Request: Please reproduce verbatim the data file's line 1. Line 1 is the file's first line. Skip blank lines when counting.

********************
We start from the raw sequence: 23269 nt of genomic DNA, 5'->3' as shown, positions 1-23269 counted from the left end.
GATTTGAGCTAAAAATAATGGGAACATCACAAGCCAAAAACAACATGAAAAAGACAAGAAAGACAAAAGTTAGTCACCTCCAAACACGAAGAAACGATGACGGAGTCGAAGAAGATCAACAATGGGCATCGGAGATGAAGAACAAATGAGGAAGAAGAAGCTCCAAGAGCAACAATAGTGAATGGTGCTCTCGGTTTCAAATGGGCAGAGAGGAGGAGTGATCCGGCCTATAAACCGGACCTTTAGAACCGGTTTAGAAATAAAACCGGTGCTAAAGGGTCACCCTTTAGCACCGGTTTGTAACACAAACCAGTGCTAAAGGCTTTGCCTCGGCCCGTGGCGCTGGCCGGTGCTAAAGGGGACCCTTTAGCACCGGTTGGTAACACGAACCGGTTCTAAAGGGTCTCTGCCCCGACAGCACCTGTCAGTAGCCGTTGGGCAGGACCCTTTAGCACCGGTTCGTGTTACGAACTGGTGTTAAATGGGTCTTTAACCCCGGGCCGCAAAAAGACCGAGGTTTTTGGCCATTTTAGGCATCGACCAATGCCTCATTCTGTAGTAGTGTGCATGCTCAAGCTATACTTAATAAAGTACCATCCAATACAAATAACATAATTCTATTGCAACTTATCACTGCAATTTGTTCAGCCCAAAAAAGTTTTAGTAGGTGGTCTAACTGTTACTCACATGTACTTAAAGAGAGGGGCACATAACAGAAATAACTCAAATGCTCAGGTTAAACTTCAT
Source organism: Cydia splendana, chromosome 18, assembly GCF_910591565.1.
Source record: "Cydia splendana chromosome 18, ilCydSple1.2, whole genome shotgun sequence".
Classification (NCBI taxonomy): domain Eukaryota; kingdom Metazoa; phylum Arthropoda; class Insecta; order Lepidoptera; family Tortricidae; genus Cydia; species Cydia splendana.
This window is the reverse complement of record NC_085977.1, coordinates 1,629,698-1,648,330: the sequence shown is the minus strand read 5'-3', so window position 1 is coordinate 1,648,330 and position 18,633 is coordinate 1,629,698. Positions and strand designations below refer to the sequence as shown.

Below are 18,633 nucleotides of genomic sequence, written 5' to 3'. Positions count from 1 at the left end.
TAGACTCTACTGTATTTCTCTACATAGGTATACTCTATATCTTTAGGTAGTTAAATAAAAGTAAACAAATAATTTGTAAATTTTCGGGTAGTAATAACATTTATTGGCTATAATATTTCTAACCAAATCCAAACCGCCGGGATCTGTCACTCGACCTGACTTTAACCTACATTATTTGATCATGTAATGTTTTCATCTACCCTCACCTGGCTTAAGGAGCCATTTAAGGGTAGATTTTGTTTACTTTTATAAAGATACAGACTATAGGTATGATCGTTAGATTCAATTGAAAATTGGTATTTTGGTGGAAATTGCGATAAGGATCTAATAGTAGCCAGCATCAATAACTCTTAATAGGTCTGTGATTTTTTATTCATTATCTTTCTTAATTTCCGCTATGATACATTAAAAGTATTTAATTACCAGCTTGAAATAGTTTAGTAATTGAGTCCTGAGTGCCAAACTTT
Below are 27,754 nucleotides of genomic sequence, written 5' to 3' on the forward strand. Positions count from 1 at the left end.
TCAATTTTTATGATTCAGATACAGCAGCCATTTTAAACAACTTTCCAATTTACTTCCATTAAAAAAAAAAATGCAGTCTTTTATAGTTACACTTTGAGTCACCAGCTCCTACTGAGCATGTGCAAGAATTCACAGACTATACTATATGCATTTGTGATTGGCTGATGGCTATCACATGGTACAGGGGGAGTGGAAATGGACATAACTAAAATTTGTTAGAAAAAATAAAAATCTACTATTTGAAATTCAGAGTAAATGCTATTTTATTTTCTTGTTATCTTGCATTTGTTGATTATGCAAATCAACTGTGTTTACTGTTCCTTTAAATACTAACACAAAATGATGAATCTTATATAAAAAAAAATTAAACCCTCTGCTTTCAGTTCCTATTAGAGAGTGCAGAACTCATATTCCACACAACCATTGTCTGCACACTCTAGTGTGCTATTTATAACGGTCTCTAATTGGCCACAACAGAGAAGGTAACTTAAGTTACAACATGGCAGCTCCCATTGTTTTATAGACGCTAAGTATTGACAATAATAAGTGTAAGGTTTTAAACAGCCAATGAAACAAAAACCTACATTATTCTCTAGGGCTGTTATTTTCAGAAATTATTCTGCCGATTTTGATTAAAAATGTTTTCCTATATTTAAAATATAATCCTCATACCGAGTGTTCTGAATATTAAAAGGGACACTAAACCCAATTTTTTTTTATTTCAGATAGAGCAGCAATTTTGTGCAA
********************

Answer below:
We start from the raw sequence: 23269 nt of genomic DNA, 5'->3' as shown, positions 1-23269 counted from the left end.